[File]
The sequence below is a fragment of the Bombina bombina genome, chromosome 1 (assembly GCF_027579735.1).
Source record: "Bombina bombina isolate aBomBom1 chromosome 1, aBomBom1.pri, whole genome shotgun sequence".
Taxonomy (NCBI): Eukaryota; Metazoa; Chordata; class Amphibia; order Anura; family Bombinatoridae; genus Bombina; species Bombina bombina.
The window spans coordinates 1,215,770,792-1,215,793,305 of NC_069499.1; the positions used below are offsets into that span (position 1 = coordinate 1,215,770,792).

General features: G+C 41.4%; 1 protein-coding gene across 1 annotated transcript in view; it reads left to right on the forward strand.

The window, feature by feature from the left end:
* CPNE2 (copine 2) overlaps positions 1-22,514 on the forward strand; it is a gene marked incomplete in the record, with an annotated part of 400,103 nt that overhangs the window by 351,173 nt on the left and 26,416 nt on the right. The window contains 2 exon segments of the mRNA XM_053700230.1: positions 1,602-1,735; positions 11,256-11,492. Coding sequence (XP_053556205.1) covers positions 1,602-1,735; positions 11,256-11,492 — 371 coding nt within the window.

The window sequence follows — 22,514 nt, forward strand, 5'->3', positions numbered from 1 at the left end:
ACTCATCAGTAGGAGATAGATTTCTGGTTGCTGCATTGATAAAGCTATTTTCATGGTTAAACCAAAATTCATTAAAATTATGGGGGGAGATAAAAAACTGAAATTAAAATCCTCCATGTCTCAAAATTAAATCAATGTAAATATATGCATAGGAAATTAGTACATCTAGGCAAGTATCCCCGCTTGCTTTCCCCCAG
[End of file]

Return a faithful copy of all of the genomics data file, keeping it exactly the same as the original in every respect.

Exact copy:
The sequence below is a fragment of the Bombina bombina genome, chromosome 1 (assembly GCF_027579735.1).
Source record: "Bombina bombina isolate aBomBom1 chromosome 1, aBomBom1.pri, whole genome shotgun sequence".
Taxonomy (NCBI): Eukaryota; Metazoa; Chordata; class Amphibia; order Anura; family Bombinatoridae; genus Bombina; species Bombina bombina.
The window spans coordinates 1,215,770,792-1,215,793,305 of NC_069499.1; the positions used below are offsets into that span (position 1 = coordinate 1,215,770,792).

General features: G+C 41.4%; 1 protein-coding gene across 1 annotated transcript in view; it reads left to right on the forward strand.

The window, feature by feature from the left end:
* CPNE2 (copine 2) overlaps positions 1-22,514 on the forward strand; it is a gene marked incomplete in the record, with an annotated part of 400,103 nt that overhangs the window by 351,173 nt on the left and 26,416 nt on the right. The window contains 2 exon segments of the mRNA XM_053700230.1: positions 1,602-1,735; positions 11,256-11,492. Coding sequence (XP_053556205.1) covers positions 1,602-1,735; positions 11,256-11,492 — 371 coding nt within the window.

The window sequence follows — 22,514 nt, forward strand, 5'->3', positions numbered from 1 at the left end:
ACTCATCAGTAGGAGATAGATTTCTGGTTGCTGCATTGATAAAGCTATTTTCATGGTTAAACCAAAATTCATTAAAATTATGGGGGGAGATAAAAAACTGAAATTAAAATCCTCCATGTCTCAAAATTAAATCAATGTAAATATATGCATAGGAAATTAGTACATCTAGGCAAGTATCCCCGCTTGCTTTCCCCCAG